“(In the Day of the Dead Celebration), the flowers used at our altars are marigolds. We believe those flowers attract the souls of our deceased loved ones. We want them to join us in the celebration. The last day of October, the 31st, we prepare our altar. We start decorating that afternoon. We put fruit with the stems and leaves still attached, tamales and our other food out that evening. We put out their (the deceased) favorite foods and drinks, beer, pop.”

“On November 1st we go to the cemetery early in the morning at 6:00 or 8:00 We light our candles and bring holy water and flowers.     

We take food to eat while we’re there. About 10:00 or 11:00 a.m. we leave the cemetery and go home. That’s when we start preparing the food for the next day. After we’re done cooking, we remove the food we left for the (deceased) children. At night we put food out for the following day for (deceased) adults.

      On the 2nd of November, those who live far away go to the cemetery at 5 a.m. Those who live close go at 6:00 a.m., usually all of the family. The candles are tall candles. Once the candle starts coming down, somebody always has to be there to light it, if it blows out . . . They are coffee colored. Once those days are over, we don’t burn those candles again. The candle makers . . . specially order the wax that is coffee colored . . . The bread (“Bread of the Dead”) is made in different shapes: saints, animals . . .) It is a sweet bread that is not available here. They make it 15 or 20 days before (the holiday) in Mexico.

Once we’re there (at the cemetery) , we celebrate how we want. We might play music. There’s a lot of places that do it differently . . .

On that day, some people stay home cooking, instead of going to the cemetery. All the family members go except the ones who stay home cooking. While we’re at the cemetery, we eat at the cemetery at noon. The priest comes to the cemetery and has a mass (for) all the families that are there. If you want a private mass, you can ask the priest to say mass at that certain grave site. Two years ago I went and there was a mariachi band. If you ask them to sing a song that the deceased might have liked, the band will play it. We’re there till 3:00 or 4:00 that afternoon. Then we go to a family member’s home. We eat together.”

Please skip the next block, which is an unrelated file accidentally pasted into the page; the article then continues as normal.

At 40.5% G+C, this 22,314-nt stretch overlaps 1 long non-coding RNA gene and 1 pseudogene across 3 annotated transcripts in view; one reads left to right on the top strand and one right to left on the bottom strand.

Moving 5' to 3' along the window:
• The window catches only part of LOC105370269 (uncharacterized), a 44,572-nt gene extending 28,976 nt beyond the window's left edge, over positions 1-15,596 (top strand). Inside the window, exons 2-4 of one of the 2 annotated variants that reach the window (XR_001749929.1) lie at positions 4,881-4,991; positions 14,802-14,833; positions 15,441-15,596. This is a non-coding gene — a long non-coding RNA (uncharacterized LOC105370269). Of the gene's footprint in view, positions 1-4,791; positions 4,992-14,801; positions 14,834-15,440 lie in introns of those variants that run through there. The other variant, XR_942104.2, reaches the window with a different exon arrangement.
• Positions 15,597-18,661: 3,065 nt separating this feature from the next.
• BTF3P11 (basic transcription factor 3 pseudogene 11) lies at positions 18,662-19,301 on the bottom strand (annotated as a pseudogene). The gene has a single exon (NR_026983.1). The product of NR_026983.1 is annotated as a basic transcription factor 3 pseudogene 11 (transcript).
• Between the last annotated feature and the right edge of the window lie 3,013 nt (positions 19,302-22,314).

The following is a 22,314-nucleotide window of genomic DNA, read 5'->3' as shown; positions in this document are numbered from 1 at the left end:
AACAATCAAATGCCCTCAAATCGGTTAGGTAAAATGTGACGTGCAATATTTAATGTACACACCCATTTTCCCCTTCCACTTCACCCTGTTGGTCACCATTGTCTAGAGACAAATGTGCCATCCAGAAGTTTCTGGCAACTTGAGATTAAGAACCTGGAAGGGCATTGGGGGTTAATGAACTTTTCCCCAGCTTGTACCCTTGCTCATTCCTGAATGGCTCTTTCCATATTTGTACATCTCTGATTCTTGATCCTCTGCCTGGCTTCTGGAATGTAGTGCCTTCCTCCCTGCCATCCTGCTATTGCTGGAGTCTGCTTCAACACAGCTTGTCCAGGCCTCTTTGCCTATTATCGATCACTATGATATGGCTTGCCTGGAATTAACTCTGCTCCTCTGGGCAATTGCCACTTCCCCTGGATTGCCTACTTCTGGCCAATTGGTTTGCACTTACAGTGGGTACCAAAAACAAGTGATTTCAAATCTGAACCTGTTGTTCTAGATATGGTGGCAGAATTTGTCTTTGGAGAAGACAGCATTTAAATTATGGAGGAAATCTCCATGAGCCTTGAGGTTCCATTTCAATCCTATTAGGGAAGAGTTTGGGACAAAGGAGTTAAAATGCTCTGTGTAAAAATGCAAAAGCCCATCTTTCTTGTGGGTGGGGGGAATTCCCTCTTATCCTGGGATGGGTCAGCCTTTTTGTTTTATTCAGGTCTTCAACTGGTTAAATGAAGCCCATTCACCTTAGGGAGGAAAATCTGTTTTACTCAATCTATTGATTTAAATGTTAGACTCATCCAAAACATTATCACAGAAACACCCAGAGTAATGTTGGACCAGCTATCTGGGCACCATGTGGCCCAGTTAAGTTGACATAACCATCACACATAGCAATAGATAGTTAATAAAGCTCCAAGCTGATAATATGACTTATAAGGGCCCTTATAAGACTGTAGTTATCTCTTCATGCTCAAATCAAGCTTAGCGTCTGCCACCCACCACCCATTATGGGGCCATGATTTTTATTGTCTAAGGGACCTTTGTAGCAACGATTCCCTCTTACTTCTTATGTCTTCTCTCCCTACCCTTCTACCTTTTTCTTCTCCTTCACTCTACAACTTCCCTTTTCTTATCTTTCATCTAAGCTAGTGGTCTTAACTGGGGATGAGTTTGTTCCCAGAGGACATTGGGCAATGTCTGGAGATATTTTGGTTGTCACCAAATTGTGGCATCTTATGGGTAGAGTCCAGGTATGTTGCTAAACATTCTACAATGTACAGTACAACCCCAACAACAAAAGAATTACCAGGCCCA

“On the first day, (November 1st for deceased children) the food that is prepared for the altar includes “frijoles” (beans), “pollo” (chicken) broth, fruits, “huevo” (juice), “miel” (honey), “chayotes” (vegetables), “calabassa” (pumpkin), bread (Day of the Dead bread), cookies and candy. It is placed on the altar. All of a sudden, it disappears (chuckle). . . (be cause the living children of the family eat it).The food that is prepared for the deceased adults on November 2nd includes mole and tamales.”


 “For the last day, November 2nd, we take a statue of St. Anuna from the church to the cemetery. St. Anuna is “Santo Corozon” in Spanish, which means “heart.” We put a crucifix at the tomb. Sometimes we put a picture of “Our Lady of Guadalupe” or another saint.

Here we don’t go to the extreme we do in Mexico. We can’t decorate the way we want to. The stuff we use we can’t find here. We want to continue (our “Day of the Dead” tradition) for our children and to remember our deceased family. Family members who live here travel to Mexico just to celebrate this tradition.”


calacas – colloquial term for skeleton; skull masks worn to honor dead relatives.

calaveras – a word meaning “skulls”; refers to short poems

cempasúchil – orange marigolds used on altars

“flor le muerto” – flower of the dead, another name  for marigolds. These flowers are thought to attract the souls of the dead.

ofrenda – offerings of food, drink and trinkets welcome the deceased; Believed that spirits of the deceased eat the spiritual essence of the ofrendas.


Salvador, R. J. “What do Mexicans Celebrate on the Day of the Dead?” Death, Value and Meaning Series: Death and Bereavement in the Americas Vol. II. Morgan, J.D. and P. Laungani (eds.) Amityville, NY, 2003. pp. 75-76

Brandes, Stanley. “The Day of the Dead, Halloween, and the Quest for Mexican National Identity” Journal of American Folklore, 1998. pp. 359-80.

Brandes, Stanley. “Iconography in Mexico’s Day of the Dead”  Ethnohistory 45.2, 1998. pp. 181-218